What has been a rich summer season of American book and manuscript sales culminated when Christie’s New York saw a record for any American book or historical document.
Set at $8.7m (£5.58m), it was posted for George Washington's annotated copy of the 1789 printing of the Acts Passed at a Congress of the United States of America…, in effect the US Constitution and the proposed Bill of Rights. The sale took place on June 22.
Bearing the first president's bold signature and armorial bookplate, this slim volume in its contemporary binding of polished tree calf gilt is still in almost pristine condition, and that despite the fact that Washington had obviously spent much time poring over its pages.
Carefully inserted brackets and marginal notes highlight key passages regarding presidential responsibilities, testifying, said the Christie's cataloguer, to his careful and conscientious approach to the powers, duties and responsibilities of his ground-breaking first term.
The volume Washington once described as "the guide I will never abandon" remained in the library at Vernon, his Virginia home, until 1876, when a descendant sold it in a Philadelphia auction, along with many other books from his library.
Since that time it has passed through several hands, including those of William Randolph Hearst and the Heritage Foundation of Deerfield, Massachusetts, but it is almost 50 years since they sold it on. In 1964 it was acquired at $27,000 by Americana collector Richard Dietrich Jnr., and it was the Dietrich American Foundation which sent it to auction this summer - but it is unlikely that it will ever again come under the hammer.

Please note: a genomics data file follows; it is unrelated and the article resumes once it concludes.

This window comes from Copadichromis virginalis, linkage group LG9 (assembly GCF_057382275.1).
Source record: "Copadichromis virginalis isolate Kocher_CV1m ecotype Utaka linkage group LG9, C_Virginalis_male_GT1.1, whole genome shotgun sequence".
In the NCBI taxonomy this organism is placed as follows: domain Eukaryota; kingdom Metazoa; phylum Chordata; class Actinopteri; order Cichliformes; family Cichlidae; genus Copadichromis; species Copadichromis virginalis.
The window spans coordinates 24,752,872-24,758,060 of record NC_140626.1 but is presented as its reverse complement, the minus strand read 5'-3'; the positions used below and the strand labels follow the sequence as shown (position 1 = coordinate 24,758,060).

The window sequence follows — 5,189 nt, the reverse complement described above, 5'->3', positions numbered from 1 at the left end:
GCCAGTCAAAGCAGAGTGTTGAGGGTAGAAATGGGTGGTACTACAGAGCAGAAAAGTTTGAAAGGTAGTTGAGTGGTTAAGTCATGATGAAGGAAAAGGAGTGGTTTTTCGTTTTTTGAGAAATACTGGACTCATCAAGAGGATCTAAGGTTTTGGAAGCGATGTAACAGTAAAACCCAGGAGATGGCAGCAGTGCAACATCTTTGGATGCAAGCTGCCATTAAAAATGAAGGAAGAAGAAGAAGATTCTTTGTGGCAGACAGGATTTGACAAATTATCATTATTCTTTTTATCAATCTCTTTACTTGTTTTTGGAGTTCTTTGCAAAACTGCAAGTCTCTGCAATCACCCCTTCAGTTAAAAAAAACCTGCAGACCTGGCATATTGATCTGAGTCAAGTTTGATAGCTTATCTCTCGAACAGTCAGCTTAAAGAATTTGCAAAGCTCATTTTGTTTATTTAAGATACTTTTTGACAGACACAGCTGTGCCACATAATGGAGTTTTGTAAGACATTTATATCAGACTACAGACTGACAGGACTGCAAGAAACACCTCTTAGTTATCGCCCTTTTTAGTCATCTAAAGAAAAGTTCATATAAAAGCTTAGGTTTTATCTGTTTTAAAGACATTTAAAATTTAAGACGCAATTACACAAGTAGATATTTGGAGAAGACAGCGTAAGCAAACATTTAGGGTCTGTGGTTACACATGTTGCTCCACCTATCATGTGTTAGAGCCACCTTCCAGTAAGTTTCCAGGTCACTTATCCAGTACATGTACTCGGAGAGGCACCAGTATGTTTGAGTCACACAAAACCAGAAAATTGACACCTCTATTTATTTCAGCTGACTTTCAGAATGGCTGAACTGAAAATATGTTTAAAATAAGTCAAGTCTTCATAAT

This time the winning bid, against an estimate of $2m-3m, was made on behalf of the Mount Vernon Ladies Association of the Union, a non-profit educational organisation that owns and operates the museum and historical site at Mount Vernon.
Thomas Allen of New York, who printed and specially bound Washington's copy of Acts Passed… also created similar volumes for the Secretary of State, Thomas Jefferson and for the Attorney General, John Jay.
Jefferson's copy is now in the Lilly Library at Bloomington, Indiana, but Jay's copy, which made $150,000 as part of the Doheny library at Christie's in 1989 and two years later sold for $210,000 as part of the Richard Manney library at Sotheby's New York, remains in private hands.
The buyer's premium was 25/20/12%